Catch a Phish – Safestack

Date
Author:
Chris Chong – SafeStack

Phishing attacks continue to evolve and are becoming more complex, sophisticated and harder to detect.

Attacks are also increasingly targeted at individuals and organisations with the intent of not only accessing your data and/or stealing your money, but also infecting your systems with malware.  

Phishing scams used to be easy to spot. They look like clumsy imitations of real communications, but it’s now common to find phishing emails that look almost exactly like legitimate ones. Raising general security awareness amongst your staff remains vital. In a recent blog, SafeStack also explored how employees can increase their awareness of phishing tactics and help them avoid being victims.

Organisations need to think about what they can do to prepare themselves, to avoid becoming a target and decrease the chance of success for attackers. This increases the confidence of individual users when trying to identify a phishing attempt.

Below are three approaches your organisation can take to prepare itself: Looking after your internal team, watching for external impersonations and setting customer expectations:

Looking after your internal team

Set policies to guide internal expectations

Employees should be aware of the need to look out for unexpected messages. To do that, they need to know what is out of the norm. You can make it easier by creating guidelines on how to respond to requests for sensitive information or financial transactions. Specific policies will help your team identify unexpected requests, and take steps to verify that the request is legitimate.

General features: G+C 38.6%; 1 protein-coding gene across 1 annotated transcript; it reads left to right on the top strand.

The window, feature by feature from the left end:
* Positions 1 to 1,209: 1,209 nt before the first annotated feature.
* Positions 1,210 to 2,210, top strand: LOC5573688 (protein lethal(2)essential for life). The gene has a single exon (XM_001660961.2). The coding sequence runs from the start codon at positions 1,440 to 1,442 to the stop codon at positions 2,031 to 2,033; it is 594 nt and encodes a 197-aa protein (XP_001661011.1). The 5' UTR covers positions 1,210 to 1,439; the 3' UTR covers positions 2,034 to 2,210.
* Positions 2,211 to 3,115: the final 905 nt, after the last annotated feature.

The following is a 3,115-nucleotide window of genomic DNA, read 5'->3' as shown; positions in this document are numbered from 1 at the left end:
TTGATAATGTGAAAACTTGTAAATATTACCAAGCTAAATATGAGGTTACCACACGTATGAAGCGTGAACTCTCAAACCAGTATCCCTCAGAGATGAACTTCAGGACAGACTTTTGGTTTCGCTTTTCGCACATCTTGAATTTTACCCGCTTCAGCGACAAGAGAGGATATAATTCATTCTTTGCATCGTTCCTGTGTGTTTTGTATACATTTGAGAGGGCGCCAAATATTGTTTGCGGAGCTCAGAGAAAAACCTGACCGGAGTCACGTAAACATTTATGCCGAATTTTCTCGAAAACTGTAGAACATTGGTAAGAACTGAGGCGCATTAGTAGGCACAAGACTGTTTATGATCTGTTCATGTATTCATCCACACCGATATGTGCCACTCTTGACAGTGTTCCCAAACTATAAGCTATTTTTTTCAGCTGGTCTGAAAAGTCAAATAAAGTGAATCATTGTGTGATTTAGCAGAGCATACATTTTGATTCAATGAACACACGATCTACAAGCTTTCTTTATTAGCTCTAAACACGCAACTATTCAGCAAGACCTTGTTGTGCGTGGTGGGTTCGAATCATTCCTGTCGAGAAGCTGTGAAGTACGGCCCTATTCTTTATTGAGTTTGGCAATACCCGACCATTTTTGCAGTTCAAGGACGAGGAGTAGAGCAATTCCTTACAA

Secure your domains from direct impersonation

If your domain name is not secured, a hacker can send emails that seem to come from someone within your organisation, and can target both your customers and your internal team.  

You can make it harder for someone to impersonate your organisation’s domain in phishing emails through your Sender Policy Framework (SPF), DomainKeys Identified Mail (DKIM) and Domain-based Message Authentication, Reporting & Conformance (DMARC) configurations.

Watch for external imitators

Monitor for phishing campaigns imitating your organisation

Attackers commonly register look-alike domain names, such as “purchasing@otagoac-nz.org” or “dse@dousign.com”.

One way to stay on top of this threat is to monitor for domains similar to yours. These domains can be used to send phishing emails or host potential phishing websites. There are tools out there that can assist you with identifying look-alike domain names – so that you can get in front of potential attacks.

Set customer expectations

Let your customers know what type of communication they should expect to receive from you

By telling your customers “we will never ask for your password via email” it will be easier for them to detect phishy activity. It is also a good idea to encourage customers to adopt security practices, such as not reusing passwords. Think of every customer that accepts and advocates security practices as one less security risk. Plus, with each person you educate, you’ll be making the world a slightly safer place.

Finally, communicate early and clearly in the event of a breach. The recent Google Docs phishing scam was a good example, where Google immediately announced, addressed and provided follow up action for customers to take.

As phishing becomes more sophisticated, relying on recipients to spot them is still your last line of defence. By setting expectations for employees and customers, and monitoring for potential threats, you can reduce the harm these attacks could have on your organisation. 

About the writer:

Chris Chong does marketing at SafeStack, an Auckland-based security consultancy. The team has recently launched Dfend.io, a tool which can monitor for similar domains and alert you to SaaS security vulnerabilities.

Contact: support@dfend.io
Twitter: @dfend_io